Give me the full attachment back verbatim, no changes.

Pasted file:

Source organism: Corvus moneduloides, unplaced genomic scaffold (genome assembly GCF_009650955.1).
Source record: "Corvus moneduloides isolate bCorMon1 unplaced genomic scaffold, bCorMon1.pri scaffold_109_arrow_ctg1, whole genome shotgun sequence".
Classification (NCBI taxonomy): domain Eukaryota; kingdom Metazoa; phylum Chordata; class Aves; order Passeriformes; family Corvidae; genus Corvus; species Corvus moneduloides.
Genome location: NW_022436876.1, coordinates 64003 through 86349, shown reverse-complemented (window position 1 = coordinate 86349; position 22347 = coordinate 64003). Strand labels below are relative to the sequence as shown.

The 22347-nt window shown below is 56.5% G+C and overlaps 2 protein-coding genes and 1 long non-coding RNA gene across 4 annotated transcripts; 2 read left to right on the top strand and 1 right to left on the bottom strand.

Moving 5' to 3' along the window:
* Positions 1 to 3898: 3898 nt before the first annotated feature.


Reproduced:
Source organism: Corvus moneduloides, unplaced genomic scaffold (genome assembly GCF_009650955.1).
Source record: "Corvus moneduloides isolate bCorMon1 unplaced genomic scaffold, bCorMon1.pri scaffold_109_arrow_ctg1, whole genome shotgun sequence".
Classification (NCBI taxonomy): domain Eukaryota; kingdom Metazoa; phylum Chordata; class Aves; order Passeriformes; family Corvidae; genus Corvus; species Corvus moneduloides.
Genome location: NW_022436876.1, coordinates 64003 through 86349, shown reverse-complemented (window position 1 = coordinate 86349; position 22347 = coordinate 64003). Strand labels below are relative to the sequence as shown.

The 22347-nt window shown below is 56.5% G+C and overlaps 2 protein-coding genes and 1 long non-coding RNA gene across 4 annotated transcripts; 2 read left to right on the top strand and 1 right to left on the bottom strand.

Moving 5' to 3' along the window:
* Positions 1 to 3898: 3898 nt before the first annotated feature.